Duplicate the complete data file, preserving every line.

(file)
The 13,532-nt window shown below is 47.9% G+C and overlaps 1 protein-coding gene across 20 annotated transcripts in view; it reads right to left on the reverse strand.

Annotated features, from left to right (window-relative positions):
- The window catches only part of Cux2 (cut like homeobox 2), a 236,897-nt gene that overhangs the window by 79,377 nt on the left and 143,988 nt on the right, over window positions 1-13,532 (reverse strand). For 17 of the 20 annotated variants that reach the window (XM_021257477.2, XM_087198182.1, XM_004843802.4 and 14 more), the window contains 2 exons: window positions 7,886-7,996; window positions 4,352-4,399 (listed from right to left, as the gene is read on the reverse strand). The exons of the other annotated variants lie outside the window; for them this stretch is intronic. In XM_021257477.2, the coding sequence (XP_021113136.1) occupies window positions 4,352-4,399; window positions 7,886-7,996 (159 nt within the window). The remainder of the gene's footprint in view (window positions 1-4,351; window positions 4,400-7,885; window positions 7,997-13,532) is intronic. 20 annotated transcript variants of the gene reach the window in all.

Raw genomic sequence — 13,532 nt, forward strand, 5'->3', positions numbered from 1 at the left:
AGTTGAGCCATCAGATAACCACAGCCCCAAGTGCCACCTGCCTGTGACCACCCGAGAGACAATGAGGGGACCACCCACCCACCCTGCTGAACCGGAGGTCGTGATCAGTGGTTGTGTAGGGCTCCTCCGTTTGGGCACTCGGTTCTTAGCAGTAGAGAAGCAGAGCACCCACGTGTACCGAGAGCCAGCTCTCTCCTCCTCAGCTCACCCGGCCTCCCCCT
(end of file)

The 13,532-nt window shown below is 47.9% G+C and overlaps 1 protein-coding gene across 20 annotated transcripts in view; it reads right to left on the reverse strand.

Annotated features, from left to right (window-relative positions):
- The window catches only part of Cux2 (cut like homeobox 2), a 236,897-nt gene that overhangs the window by 79,377 nt on the left and 143,988 nt on the right, over window positions 1-13,532 (reverse strand). For 17 of the 20 annotated variants that reach the window (XM_021257477.2, XM_087198182.1, XM_004843802.4 and 14 more), the window contains 2 exons: window positions 7,886-7,996; window positions 4,352-4,399 (listed from right to left, as the gene is read on the reverse strand). The exons of the other annotated variants lie outside the window; for them this stretch is intronic. In XM_021257477.2, the coding sequence (XP_021113136.1) occupies window positions 4,352-4,399; window positions 7,886-7,996 (159 nt within the window). The remainder of the gene's footprint in view (window positions 1-4,351; window positions 4,400-7,885; window positions 7,997-13,532) is intronic. 20 annotated transcript variants of the gene reach the window in all.

Raw genomic sequence — 13,532 nt, forward strand, 5'->3', positions numbered from 1 at the left:
AGTTGAGCCATCAGATAACCACAGCCCCAAGTGCCACCTGCCTGTGACCACCCGAGAGACAATGAGGGGACCACCCACCCACCCTGCTGAACCGGAGGTCGTGATCAGTGGTTGTGTAGGGCTCCTCCGTTTGGGCACTCGGTTCTTAGCAGTAGAGAAGCAGAGCACCCACGTGTACCGAGAGCCAGCTCTCTCCTCCTCAGCTCACCCGGCCTCCCCCT